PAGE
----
U.S. to cut Canadian imports

April 23, 1994|By New York Times News Service

WASHINGTON -- The wheat war brewing between the United States and Canada intensified yesterday when the Clinton administration announced that it was taking the first steps to restrict imports of Canadian wheat and barley into the United States, beginning July 1.

The United States contends that Canada has been unfairly subsidizing its wheat, depriving American farmers of earnings and driving up the cost to the federal government of its farm

supports. Months of talks have failed to resolve the dispute.

What the administration did yesterday was set in motion legal steps that would allow it to limit Canadian imports in 90 days, if Ottawa does not agree to export curbs on its grains.

Canada has threatened to retaliate against American products, such as wine, bourbon, chicken and canned fruit, which are heavily dependent on the Canadian market.

"It is certainly a strange way of proceeding to resolve a dispute between the largest trading partners in the world," the Canadian trade minister, Roy MacLaren, told reporters in Ottawa.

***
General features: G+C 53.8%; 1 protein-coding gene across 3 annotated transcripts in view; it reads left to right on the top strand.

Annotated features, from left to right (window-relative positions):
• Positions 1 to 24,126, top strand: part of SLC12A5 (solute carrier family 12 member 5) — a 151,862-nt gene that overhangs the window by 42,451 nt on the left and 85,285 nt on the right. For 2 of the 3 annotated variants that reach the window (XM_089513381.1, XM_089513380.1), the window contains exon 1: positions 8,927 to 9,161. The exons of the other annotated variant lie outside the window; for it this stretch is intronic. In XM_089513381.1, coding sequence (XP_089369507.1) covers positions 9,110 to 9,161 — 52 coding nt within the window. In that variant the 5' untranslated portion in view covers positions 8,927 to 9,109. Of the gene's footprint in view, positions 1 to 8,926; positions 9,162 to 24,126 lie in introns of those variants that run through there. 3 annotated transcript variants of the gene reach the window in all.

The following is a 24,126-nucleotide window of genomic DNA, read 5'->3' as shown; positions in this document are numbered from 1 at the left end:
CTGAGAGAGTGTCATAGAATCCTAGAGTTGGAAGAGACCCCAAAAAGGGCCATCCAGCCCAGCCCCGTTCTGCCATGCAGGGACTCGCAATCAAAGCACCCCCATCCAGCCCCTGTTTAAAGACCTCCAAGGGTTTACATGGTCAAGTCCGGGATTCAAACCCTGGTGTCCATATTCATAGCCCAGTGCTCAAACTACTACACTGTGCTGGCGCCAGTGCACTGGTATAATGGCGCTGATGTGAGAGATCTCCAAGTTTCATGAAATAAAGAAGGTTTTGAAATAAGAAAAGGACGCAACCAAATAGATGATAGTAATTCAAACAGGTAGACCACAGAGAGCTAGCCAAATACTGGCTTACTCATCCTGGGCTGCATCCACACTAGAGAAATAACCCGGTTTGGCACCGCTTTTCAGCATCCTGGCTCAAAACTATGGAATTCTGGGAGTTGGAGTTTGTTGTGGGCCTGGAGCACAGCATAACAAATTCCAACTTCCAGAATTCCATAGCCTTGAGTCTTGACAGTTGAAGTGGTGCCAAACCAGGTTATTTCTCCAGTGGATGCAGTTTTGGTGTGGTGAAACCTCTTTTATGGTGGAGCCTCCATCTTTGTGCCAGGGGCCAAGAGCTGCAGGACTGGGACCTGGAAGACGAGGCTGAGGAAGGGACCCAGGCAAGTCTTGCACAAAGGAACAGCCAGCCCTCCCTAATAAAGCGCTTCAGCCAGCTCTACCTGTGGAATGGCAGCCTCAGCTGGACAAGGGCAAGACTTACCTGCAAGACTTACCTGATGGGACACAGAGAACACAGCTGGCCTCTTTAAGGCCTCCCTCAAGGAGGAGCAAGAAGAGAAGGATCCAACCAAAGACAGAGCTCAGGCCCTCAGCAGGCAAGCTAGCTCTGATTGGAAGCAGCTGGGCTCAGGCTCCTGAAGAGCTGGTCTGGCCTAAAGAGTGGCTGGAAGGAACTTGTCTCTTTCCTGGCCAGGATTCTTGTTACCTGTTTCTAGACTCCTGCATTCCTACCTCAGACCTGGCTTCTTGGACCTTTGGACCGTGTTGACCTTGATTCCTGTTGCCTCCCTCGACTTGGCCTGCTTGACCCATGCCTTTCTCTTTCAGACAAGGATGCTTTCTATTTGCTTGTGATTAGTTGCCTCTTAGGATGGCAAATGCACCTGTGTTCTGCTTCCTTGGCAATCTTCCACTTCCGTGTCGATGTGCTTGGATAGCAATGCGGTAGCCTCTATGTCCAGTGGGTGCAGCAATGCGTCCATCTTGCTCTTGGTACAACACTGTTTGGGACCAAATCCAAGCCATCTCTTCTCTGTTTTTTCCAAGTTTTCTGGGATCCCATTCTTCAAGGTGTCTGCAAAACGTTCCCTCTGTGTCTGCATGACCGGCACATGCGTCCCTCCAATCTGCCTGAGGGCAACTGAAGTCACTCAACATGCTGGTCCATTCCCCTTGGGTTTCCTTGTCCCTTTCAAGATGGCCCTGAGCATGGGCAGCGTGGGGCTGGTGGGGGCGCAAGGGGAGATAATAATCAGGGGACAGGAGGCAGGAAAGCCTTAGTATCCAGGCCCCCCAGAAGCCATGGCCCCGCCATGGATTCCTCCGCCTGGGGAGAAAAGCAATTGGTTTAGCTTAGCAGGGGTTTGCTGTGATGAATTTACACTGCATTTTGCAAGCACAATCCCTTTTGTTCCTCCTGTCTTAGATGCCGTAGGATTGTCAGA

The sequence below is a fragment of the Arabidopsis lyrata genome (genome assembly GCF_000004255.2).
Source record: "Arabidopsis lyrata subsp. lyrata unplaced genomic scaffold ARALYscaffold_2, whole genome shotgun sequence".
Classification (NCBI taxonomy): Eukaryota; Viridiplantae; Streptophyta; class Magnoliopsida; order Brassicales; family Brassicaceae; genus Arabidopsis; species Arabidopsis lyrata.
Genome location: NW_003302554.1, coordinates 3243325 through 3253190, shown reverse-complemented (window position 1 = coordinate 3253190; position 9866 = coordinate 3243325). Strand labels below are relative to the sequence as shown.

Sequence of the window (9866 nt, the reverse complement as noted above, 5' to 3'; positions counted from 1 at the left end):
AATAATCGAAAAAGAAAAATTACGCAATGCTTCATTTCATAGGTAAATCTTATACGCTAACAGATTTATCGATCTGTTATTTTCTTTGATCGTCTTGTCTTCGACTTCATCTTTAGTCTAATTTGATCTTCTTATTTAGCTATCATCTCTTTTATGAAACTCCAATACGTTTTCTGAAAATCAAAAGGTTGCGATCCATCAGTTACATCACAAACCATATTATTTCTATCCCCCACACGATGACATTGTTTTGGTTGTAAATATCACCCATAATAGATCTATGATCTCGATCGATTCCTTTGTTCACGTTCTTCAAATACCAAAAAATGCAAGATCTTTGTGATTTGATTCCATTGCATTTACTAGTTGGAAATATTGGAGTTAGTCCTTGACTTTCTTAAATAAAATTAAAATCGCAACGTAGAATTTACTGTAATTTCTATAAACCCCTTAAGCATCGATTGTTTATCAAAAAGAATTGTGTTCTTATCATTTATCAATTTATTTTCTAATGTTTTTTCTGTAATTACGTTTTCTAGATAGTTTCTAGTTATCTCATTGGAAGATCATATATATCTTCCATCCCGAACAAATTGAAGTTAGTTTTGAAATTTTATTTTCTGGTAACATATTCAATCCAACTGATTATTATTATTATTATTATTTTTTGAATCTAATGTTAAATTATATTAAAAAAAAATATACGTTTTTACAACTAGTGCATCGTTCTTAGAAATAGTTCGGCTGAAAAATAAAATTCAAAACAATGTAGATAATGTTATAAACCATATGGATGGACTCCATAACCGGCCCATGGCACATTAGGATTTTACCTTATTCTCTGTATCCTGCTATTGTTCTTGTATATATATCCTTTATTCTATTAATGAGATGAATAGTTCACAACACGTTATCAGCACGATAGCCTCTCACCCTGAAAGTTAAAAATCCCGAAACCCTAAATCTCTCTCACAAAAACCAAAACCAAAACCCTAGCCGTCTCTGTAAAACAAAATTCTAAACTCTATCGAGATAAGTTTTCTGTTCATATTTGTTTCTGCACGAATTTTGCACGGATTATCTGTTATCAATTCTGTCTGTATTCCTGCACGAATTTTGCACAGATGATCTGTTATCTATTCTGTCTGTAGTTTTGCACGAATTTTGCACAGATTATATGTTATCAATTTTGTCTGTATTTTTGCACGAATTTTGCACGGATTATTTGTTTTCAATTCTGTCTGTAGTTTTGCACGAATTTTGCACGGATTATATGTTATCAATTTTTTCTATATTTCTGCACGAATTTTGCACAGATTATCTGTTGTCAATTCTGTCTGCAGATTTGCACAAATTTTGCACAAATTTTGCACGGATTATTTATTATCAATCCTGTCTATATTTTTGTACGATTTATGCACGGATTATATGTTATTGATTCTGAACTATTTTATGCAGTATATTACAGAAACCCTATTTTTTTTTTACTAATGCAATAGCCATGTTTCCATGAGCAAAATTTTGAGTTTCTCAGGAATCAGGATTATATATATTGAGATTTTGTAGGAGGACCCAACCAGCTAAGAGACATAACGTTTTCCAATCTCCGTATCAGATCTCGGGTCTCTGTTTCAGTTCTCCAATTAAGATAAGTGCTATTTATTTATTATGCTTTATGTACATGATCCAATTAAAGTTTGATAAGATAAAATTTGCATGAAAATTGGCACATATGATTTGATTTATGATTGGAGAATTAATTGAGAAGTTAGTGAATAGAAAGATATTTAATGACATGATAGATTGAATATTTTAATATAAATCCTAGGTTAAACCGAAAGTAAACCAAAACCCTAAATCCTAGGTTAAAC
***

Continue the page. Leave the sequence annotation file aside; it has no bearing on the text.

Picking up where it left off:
Such a trade dispute is hardly new for the United States and Canada, which have gone to the brink before on other goods, only to forge a solution to their differences at the last minute.

The current dispute arose in the wake of a sharp increase in th sale of Canadian wheat -- particularly durum wheat used in pasta -- to the United States in recent years.

Last year's Midwestern floods, which wiped out some of the U.S. crop, added to demands for Canadian grain. Canadian wheat shipments are expected to hit 2.5 million tons this crop year, compared with an average of about 1 million tons annually over the previous five years.

The United States contends that Canada is seizing more market share in the United States, thanks in part to government railway subsidies. Washington wants to restrict Canadian exports to 1.5 million tons a year, and impose heavy tariffs on anything above that.

The Canadians want the cap to begin at 2 million tons and gradually rise to 2.5 million tons. They contend that the U.S. government's own programs to encourage American farmers to export their wheat is partly responsible for creating a domestic -- shortage, which American grocers are responding to by seeking out Canadian wheat.

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